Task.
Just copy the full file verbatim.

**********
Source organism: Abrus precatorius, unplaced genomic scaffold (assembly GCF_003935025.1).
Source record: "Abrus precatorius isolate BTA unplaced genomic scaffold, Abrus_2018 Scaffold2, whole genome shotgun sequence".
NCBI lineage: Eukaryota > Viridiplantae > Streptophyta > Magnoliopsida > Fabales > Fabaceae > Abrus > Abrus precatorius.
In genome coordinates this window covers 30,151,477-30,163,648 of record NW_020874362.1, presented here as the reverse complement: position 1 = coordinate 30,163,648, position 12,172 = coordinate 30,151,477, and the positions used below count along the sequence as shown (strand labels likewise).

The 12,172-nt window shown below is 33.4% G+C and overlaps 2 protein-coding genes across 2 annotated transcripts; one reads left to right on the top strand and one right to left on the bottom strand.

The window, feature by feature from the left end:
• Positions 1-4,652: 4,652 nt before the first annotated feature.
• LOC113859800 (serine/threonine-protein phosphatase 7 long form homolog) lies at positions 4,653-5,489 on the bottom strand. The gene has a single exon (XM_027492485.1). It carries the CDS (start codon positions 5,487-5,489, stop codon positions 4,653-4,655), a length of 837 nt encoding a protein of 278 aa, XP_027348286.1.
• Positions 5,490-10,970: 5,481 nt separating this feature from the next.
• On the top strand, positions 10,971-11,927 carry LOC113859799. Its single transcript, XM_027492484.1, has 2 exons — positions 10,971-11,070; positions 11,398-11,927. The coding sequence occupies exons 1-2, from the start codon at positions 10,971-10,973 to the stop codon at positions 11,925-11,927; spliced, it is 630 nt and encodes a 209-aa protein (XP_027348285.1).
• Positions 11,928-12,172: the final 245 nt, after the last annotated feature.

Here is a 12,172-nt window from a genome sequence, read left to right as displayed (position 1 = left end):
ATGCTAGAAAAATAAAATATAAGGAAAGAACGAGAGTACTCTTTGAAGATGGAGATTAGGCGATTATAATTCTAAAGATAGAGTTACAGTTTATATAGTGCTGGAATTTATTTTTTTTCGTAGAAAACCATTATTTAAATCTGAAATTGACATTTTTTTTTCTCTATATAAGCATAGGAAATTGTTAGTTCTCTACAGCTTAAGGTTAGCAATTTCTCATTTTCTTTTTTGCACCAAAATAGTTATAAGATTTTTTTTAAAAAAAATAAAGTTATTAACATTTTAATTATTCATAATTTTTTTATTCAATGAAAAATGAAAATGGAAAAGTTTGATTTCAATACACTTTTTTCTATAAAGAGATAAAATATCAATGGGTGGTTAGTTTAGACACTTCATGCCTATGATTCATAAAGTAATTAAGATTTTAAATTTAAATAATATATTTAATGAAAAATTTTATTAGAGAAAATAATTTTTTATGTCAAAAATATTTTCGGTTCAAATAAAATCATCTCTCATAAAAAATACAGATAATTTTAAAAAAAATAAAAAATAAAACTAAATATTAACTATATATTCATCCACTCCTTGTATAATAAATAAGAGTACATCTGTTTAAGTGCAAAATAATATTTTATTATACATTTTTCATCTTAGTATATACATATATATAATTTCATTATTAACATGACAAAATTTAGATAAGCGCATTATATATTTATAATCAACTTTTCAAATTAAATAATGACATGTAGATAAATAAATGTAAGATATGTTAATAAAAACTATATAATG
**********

Source organism: Abrus precatorius, unplaced genomic scaffold (assembly GCF_003935025.1).
Source record: "Abrus precatorius isolate BTA unplaced genomic scaffold, Abrus_2018 Scaffold2, whole genome shotgun sequence".
NCBI lineage: Eukaryota > Viridiplantae > Streptophyta > Magnoliopsida > Fabales > Fabaceae > Abrus > Abrus precatorius.
In genome coordinates this window covers 30,151,477-30,163,648 of record NW_020874362.1, presented here as the reverse complement: position 1 = coordinate 30,163,648, position 12,172 = coordinate 30,151,477, and the positions used below count along the sequence as shown (strand labels likewise).

The 12,172-nt window shown below is 33.4% G+C and overlaps 2 protein-coding genes across 2 annotated transcripts; one reads left to right on the top strand and one right to left on the bottom strand.

The window, feature by feature from the left end:
• Positions 1-4,652: 4,652 nt before the first annotated feature.
• LOC113859800 (serine/threonine-protein phosphatase 7 long form homolog) lies at positions 4,653-5,489 on the bottom strand. The gene has a single exon (XM_027492485.1). It carries the CDS (start codon positions 5,487-5,489, stop codon positions 4,653-4,655), a length of 837 nt encoding a protein of 278 aa, XP_027348286.1.
• Positions 5,490-10,970: 5,481 nt separating this feature from the next.
• On the top strand, positions 10,971-11,927 carry LOC113859799. Its single transcript, XM_027492484.1, has 2 exons — positions 10,971-11,070; positions 11,398-11,927. The coding sequence occupies exons 1-2, from the start codon at positions 10,971-10,973 to the stop codon at positions 11,925-11,927; spliced, it is 630 nt and encodes a 209-aa protein (XP_027348285.1).
• Positions 11,928-12,172: the final 245 nt, after the last annotated feature.

Here is a 12,172-nt window from a genome sequence, read left to right as displayed (position 1 = left end):
ATGCTAGAAAAATAAAATATAAGGAAAGAACGAGAGTACTCTTTGAAGATGGAGATTAGGCGATTATAATTCTAAAGATAGAGTTACAGTTTATATAGTGCTGGAATTTATTTTTTTTCGTAGAAAACCATTATTTAAATCTGAAATTGACATTTTTTTTTCTCTATATAAGCATAGGAAATTGTTAGTTCTCTACAGCTTAAGGTTAGCAATTTCTCATTTTCTTTTTTGCACCAAAATAGTTATAAGATTTTTTTTAAAAAAAATAAAGTTATTAACATTTTAATTATTCATAATTTTTTTATTCAATGAAAAATGAAAATGGAAAAGTTTGATTTCAATACACTTTTTTCTATAAAGAGATAAAATATCAATGGGTGGTTAGTTTAGACACTTCATGCCTATGATTCATAAAGTAATTAAGATTTTAAATTTAAATAATATATTTAATGAAAAATTTTATTAGAGAAAATAATTTTTTATGTCAAAAATATTTTCGGTTCAAATAAAATCATCTCTCATAAAAAATACAGATAATTTTAAAAAAAATAAAAAATAAAACTAAATATTAACTATATATTCATCCACTCCTTGTATAATAAATAAGAGTACATCTGTTTAAGTGCAAAATAATATTTTATTATACATTTTTCATCTTAGTATATACATATATATAATTTCATTATTAACATGACAAAATTTAGATAAGCGCATTATATATTTATAATCAACTTTTCAAATTAAATAATGACATGTAGATAAATAAATGTAAGATATGTTAATAAAAACTATATAATG